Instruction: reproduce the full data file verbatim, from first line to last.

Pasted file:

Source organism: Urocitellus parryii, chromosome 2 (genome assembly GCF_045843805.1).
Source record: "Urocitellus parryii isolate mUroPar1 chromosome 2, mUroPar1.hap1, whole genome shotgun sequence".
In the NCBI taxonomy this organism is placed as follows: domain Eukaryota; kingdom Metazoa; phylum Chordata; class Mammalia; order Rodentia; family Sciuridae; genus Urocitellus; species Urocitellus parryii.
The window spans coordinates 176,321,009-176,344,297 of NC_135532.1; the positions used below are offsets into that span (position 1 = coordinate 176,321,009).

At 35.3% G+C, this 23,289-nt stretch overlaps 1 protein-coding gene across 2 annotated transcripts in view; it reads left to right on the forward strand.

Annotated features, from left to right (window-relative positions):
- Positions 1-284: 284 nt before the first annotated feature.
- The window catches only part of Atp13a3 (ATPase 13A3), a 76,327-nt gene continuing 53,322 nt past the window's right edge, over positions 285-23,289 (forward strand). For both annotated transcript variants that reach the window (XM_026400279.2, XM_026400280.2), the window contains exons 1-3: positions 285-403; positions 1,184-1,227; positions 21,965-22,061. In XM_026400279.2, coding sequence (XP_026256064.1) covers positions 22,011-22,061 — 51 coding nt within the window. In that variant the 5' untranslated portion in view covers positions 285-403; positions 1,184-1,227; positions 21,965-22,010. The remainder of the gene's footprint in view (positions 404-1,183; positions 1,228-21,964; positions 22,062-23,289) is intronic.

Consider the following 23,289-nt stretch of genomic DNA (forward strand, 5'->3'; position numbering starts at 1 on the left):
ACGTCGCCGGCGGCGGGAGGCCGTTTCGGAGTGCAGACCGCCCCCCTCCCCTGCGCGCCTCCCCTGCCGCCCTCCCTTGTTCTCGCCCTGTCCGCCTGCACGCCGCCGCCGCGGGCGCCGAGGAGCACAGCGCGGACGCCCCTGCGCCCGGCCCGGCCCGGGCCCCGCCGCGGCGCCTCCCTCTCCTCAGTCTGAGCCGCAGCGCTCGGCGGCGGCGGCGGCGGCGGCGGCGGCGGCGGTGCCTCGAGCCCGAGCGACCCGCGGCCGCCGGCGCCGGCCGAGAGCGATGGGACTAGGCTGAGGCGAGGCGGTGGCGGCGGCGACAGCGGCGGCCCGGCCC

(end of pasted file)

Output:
Source organism: Urocitellus parryii, chromosome 2 (genome assembly GCF_045843805.1).
Source record: "Urocitellus parryii isolate mUroPar1 chromosome 2, mUroPar1.hap1, whole genome shotgun sequence".
In the NCBI taxonomy this organism is placed as follows: domain Eukaryota; kingdom Metazoa; phylum Chordata; class Mammalia; order Rodentia; family Sciuridae; genus Urocitellus; species Urocitellus parryii.
The window spans coordinates 176,321,009-176,344,297 of NC_135532.1; the positions used below are offsets into that span (position 1 = coordinate 176,321,009).

At 35.3% G+C, this 23,289-nt stretch overlaps 1 protein-coding gene across 2 annotated transcripts in view; it reads left to right on the forward strand.

Annotated features, from left to right (window-relative positions):
- Positions 1-284: 284 nt before the first annotated feature.
- The window catches only part of Atp13a3 (ATPase 13A3), a 76,327-nt gene continuing 53,322 nt past the window's right edge, over positions 285-23,289 (forward strand). For both annotated transcript variants that reach the window (XM_026400279.2, XM_026400280.2), the window contains exons 1-3: positions 285-403; positions 1,184-1,227; positions 21,965-22,061. In XM_026400279.2, coding sequence (XP_026256064.1) covers positions 22,011-22,061 — 51 coding nt within the window. In that variant the 5' untranslated portion in view covers positions 285-403; positions 1,184-1,227; positions 21,965-22,010. The remainder of the gene's footprint in view (positions 404-1,183; positions 1,228-21,964; positions 22,062-23,289) is intronic.

Consider the following 23,289-nt stretch of genomic DNA (forward strand, 5'->3'; position numbering starts at 1 on the left):
ACGTCGCCGGCGGCGGGAGGCCGTTTCGGAGTGCAGACCGCCCCCCTCCCCTGCGCGCCTCCCCTGCCGCCCTCCCTTGTTCTCGCCCTGTCCGCCTGCACGCCGCCGCCGCGGGCGCCGAGGAGCACAGCGCGGACGCCCCTGCGCCCGGCCCGGCCCGGGCCCCGCCGCGGCGCCTCCCTCTCCTCAGTCTGAGCCGCAGCGCTCGGCGGCGGCGGCGGCGGCGGCGGCGGCGGCGGTGCCTCGAGCCCGAGCGACCCGCGGCCGCCGGCGCCGGCCGAGAGCGATGGGACTAGGCTGAGGCGAGGCGGTGGCGGCGGCGACAGCGGCGGCCCGGCCC